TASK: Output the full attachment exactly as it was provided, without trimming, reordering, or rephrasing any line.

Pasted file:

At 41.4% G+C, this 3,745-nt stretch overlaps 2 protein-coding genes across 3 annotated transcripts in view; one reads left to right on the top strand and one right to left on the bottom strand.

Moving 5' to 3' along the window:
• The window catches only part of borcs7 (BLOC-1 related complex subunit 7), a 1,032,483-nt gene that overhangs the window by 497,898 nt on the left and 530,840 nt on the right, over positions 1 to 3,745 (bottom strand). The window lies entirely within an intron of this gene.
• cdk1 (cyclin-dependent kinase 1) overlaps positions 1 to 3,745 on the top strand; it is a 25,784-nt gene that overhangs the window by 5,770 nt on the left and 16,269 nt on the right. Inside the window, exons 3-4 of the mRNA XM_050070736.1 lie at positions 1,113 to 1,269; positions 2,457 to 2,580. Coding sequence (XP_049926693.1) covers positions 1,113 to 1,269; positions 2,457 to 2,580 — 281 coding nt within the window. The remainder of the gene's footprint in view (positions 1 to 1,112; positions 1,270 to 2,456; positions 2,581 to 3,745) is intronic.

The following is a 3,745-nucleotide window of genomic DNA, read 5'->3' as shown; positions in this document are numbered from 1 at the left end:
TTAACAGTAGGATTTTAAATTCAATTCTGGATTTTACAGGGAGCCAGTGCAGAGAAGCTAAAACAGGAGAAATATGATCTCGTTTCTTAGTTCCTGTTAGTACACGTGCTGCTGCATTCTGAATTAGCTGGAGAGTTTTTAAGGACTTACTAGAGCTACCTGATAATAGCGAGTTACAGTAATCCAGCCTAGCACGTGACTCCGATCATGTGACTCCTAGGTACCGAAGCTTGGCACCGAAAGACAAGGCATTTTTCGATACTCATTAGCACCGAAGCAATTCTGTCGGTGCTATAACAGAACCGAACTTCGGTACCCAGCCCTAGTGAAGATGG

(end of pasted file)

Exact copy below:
At 41.4% G+C, this 3,745-nt stretch overlaps 2 protein-coding genes across 3 annotated transcripts in view; one reads left to right on the top strand and one right to left on the bottom strand.

Moving 5' to 3' along the window:
• The window catches only part of borcs7 (BLOC-1 related complex subunit 7), a 1,032,483-nt gene that overhangs the window by 497,898 nt on the left and 530,840 nt on the right, over positions 1 to 3,745 (bottom strand). The window lies entirely within an intron of this gene.
• cdk1 (cyclin-dependent kinase 1) overlaps positions 1 to 3,745 on the top strand; it is a 25,784-nt gene that overhangs the window by 5,770 nt on the left and 16,269 nt on the right. Inside the window, exons 3-4 of the mRNA XM_050070736.1 lie at positions 1,113 to 1,269; positions 2,457 to 2,580. Coding sequence (XP_049926693.1) covers positions 1,113 to 1,269; positions 2,457 to 2,580 — 281 coding nt within the window. The remainder of the gene's footprint in view (positions 1 to 1,112; positions 1,270 to 2,456; positions 2,581 to 3,745) is intronic.

The following is a 3,745-nucleotide window of genomic DNA, read 5'->3' as shown; positions in this document are numbered from 1 at the left end:
TTAACAGTAGGATTTTAAATTCAATTCTGGATTTTACAGGGAGCCAGTGCAGAGAAGCTAAAACAGGAGAAATATGATCTCGTTTCTTAGTTCCTGTTAGTACACGTGCTGCTGCATTCTGAATTAGCTGGAGAGTTTTTAAGGACTTACTAGAGCTACCTGATAATAGCGAGTTACAGTAATCCAGCCTAGCACGTGACTCCGATCATGTGACTCCTAGGTACCGAAGCTTGGCACCGAAAGACAAGGCATTTTTCGATACTCATTAGCACCGAAGCAATTCTGTCGGTGCTATAACAGAACCGAACTTCGGTACCCAGCCCTAGTGAAGATGG